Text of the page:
Prominent Attorney and The Source‘s owner and publisher, L. Londell McMillan, is a native of Brooklyn, New York. Specifically, he was born and reared in the Tompkins Houses in the Bedford-Stuyvesant neighborhood of Brooklyn where two unsuspecting police officers, Officer Rafael Ramos and Officer Wenjian Lu, were shot and killed execution style by a 28-year old man. The gunman, Ismaaiyl Brinsley–who turned the gun on himself shortly after he fired four shots into the passenger window of a marked police car–was the suspect in the shooting of a woman in Baltimore early on Saturday, and his disturbing Instagram posts put Baltimore PD on alert, and prompted them to warn NYPD. It was too late.

The corner of Myrtle Ave and Tompkins Ave in Brooklyn has transformed from a buzzing intersection in the heart of Brooklyn into the site of several candlelight vigils and temporary memorials in memory of the tragic shootings. While politicians and analysts point their anger towards figures such as Rev. Al Sharpton,  Mayor Bill de Blasio, PBA union chief Patrick Lynch, Police Commissioner Bill Bratton and accuse them of dividing the city and causing great tension while everyday citizens locally and nationwide are attempting to survive and find hope, as well as avoid –in the words of former Governor George Pataki–“barbaric actions” could have. A society that lives in fear, and an entire generation of young people that don’t feel as if the justice system will ever be on their side, and the idea that they will only achieve justice if they take it into their own hands. We as a society are far from that extreme, but fairness for all and a justice system that isn’t swayed by racially biased agendas is also an extreme that we are dangerously far from.

L. Londell McMillan, who grew up in the Tompkins Projects where the murders took place this weekend, a neighborhood that serves as the hometown of over-achievers like comedian Tracy Morgan and down the block from Hip-Hop icon Jay Z‘s Marcy Projects, has watched the impact this tragedy has had on his childhood neighborhood, and in Part 1 of our Source Exclusive Interview had this to say about Saturday’s tragedy and the very strained state of affairs in our country.


“The senseless tragedy surrounding the murder of the police officers  this past weekend, the shooting of the woman in Baltimore and suicide of Ismaaiyl Brinsley is an epic case of many things gone wrong in our society today, and the absolute need for us all to seek honest dialogue, healing, reconciliation and compassion.  My deepest condolences go out to all the families who lost their loved ones. We live in a fragile world where facts and feelings matter and play a role in the human rights of us all.  We live in a time where mental health issues, hopelessness, social injustice, and class warfare have created such a dangerous divide and tension that the human rights of all people in America are at risk,” says McMillan in a thoughtful moment.”


“With respect to the role of law enforcement McMillan continues: “For most, the thought of causing harm to the police officers who serve our communities to keep us safe is unconscionable. Law enforcement officers are necessary to protect against crime; they are also loving fathers, mothers, sons, daughters and more who deserve to go home at night.  We must respect the law and those who uphold it.  The lives of the police matter just like the lives of others.  Most are good people who should gain our applause on a daily basis like school teachers should.  Again, their lives matter.  However, it is too often the lives of others and their families who are not given justice when violence, harm and death comes their way.  Whether this is a feeling or a fact — it is real and it causes real life and death decisions.  We are all human beings and we should all be bestowed with the dignity of human rights.  We hold these truths to be self evident.”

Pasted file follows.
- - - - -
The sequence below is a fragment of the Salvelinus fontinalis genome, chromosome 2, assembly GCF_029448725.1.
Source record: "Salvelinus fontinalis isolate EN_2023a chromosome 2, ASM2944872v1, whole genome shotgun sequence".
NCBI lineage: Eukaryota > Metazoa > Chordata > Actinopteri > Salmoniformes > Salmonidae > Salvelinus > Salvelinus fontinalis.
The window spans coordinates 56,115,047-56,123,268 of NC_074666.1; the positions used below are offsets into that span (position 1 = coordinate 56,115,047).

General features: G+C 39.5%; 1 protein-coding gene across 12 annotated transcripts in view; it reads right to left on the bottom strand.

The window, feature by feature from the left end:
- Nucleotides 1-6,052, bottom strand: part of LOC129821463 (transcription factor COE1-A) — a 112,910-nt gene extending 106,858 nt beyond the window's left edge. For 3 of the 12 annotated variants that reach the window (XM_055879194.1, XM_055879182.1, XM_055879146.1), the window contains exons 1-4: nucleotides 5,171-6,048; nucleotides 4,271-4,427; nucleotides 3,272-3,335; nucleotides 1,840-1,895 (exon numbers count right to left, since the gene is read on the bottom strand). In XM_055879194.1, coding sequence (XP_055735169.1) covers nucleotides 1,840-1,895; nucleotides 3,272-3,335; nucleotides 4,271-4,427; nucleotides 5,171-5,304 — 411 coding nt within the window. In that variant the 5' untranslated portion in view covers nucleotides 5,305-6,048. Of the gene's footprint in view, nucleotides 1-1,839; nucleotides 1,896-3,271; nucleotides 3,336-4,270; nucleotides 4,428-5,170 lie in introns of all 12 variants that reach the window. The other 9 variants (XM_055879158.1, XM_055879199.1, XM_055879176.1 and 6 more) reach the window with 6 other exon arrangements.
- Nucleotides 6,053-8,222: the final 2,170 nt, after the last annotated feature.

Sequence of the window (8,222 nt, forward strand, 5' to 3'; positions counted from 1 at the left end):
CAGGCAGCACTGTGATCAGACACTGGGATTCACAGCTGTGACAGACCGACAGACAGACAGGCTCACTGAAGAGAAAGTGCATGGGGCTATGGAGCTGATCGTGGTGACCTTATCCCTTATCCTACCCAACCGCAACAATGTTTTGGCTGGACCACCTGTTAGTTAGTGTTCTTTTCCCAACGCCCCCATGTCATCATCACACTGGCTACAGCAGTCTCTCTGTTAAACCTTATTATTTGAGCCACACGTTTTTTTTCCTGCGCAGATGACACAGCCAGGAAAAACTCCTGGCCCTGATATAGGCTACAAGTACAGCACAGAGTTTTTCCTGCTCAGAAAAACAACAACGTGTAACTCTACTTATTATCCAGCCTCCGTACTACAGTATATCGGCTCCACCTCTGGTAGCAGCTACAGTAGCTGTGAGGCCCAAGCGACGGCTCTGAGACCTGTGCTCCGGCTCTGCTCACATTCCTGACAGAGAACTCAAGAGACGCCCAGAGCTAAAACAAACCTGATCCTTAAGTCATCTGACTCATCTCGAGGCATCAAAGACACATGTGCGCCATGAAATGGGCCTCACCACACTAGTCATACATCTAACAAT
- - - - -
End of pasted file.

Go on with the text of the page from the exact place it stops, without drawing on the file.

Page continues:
“I am distraught over how this random yet horrific incident has stained the community I grew up.  This community has had its share of suffering, difficulties and challenges over the years.  The media focus on police conflicts with the mayor has nothing to do with this community or the incident.  The killer was not from this Brooklyn community and he was apparently mentally ill (which very few are focusing on this very serious issue).  This murder episode perpetrated by this outsider will only make things even more difficult and tense.   People from all over are now coming to the scene of the crime to pay their respects for these officers.  Rightfully so, these officers and their families deserve our support.  People come to support the dead — but what about the living?  Where are the people to support youth and elders in these communities trapped by an unjust society.  Where are the “so-called” leaders when the cameras and media lights close?  Why does the PBA leader not show visible leadership in communities that can foster community policing in a friendly and just manner?   As a youth, I would get stopped by the police but I was never taught to hate them. What will be the lessons of today?  We need to educate the community and the police together and unite them to avoid social and physical warfare in the future.  Again, we are all human beings with human rights that should be respected.  We all wish to breathe… Let’s end all forms of inequality, misery, pain and suffering.  We all deserve to have dreams,  live and prosper with the wind of justice guiding the way.  The consequences are proving too great.  The alternative is a universal truth: No justice – no peace!  We all need justice and peace right now in New York City, now more than ever…”

UPDATE: Londell paid a visit to Bed-Stuy tonight to visit the candlelight vigils and pay his respects to the officers that were killed on the corner of Tompkins Ave. and Myrtle Ave. on Saturday night.

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